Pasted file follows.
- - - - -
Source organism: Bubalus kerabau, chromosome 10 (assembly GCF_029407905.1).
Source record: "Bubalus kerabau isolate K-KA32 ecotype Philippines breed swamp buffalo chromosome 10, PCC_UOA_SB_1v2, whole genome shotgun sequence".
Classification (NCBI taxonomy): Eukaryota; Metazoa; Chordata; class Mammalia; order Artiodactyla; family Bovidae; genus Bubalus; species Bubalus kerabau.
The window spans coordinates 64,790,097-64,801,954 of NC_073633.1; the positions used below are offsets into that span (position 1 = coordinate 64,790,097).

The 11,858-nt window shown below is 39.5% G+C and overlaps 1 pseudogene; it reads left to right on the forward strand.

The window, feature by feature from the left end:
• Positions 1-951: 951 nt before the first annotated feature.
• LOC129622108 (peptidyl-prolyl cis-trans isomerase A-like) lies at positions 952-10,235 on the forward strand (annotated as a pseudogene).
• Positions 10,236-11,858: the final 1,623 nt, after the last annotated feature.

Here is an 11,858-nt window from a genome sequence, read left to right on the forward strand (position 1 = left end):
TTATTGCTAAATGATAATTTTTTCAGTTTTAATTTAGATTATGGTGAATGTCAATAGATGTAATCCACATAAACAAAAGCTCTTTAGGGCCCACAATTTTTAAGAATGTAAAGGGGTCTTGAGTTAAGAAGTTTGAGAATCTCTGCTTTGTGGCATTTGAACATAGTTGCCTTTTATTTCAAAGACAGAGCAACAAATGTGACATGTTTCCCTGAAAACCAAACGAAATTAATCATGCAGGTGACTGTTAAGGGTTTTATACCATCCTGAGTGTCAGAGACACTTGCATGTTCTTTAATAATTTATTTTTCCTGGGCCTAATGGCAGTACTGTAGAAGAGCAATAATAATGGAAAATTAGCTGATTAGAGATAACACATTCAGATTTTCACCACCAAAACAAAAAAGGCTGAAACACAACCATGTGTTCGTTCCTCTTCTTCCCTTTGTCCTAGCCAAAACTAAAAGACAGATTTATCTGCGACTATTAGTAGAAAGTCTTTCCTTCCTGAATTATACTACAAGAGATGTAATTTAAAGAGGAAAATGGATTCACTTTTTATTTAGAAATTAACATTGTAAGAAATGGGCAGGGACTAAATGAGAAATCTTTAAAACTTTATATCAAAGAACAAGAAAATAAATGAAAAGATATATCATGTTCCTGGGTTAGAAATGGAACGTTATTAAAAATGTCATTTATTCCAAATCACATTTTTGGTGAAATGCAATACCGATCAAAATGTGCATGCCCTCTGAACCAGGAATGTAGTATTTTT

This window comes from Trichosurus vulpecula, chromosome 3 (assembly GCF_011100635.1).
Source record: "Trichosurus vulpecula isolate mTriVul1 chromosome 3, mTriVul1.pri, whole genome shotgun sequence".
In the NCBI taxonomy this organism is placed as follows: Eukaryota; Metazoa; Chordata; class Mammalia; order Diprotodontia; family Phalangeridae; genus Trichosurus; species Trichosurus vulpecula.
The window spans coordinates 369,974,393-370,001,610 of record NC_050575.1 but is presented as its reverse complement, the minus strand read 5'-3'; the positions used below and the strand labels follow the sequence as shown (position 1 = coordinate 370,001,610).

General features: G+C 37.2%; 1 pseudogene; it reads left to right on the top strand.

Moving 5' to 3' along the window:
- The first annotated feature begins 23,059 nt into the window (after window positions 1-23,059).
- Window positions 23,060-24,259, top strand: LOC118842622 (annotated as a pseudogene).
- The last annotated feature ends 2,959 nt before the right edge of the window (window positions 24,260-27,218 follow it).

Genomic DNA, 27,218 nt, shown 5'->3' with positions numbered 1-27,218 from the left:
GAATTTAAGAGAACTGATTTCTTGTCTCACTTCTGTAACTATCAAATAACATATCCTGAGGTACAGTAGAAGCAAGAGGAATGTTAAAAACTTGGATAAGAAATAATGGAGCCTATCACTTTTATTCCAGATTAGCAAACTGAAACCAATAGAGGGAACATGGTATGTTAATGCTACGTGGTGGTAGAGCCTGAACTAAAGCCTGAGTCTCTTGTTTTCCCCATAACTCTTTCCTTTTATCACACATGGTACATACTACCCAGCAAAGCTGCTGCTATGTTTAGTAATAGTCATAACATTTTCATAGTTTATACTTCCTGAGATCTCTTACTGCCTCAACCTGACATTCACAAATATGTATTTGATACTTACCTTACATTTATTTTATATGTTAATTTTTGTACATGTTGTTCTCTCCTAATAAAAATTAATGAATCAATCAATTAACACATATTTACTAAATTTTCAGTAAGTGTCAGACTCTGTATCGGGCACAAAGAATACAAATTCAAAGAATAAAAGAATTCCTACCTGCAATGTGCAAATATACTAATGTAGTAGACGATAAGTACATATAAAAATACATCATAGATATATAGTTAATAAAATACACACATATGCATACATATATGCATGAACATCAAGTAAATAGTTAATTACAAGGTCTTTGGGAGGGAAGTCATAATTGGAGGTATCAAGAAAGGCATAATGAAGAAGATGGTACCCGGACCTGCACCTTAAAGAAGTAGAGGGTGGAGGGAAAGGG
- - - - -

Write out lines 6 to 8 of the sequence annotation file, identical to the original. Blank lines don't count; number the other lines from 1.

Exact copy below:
The window, feature by feature from the left end:
• Positions 1-951: 951 nt before the first annotated feature.
• LOC129622108 (peptidyl-prolyl cis-trans isomerase A-like) lies at positions 952-10,235 on the forward strand (annotated as a pseudogene).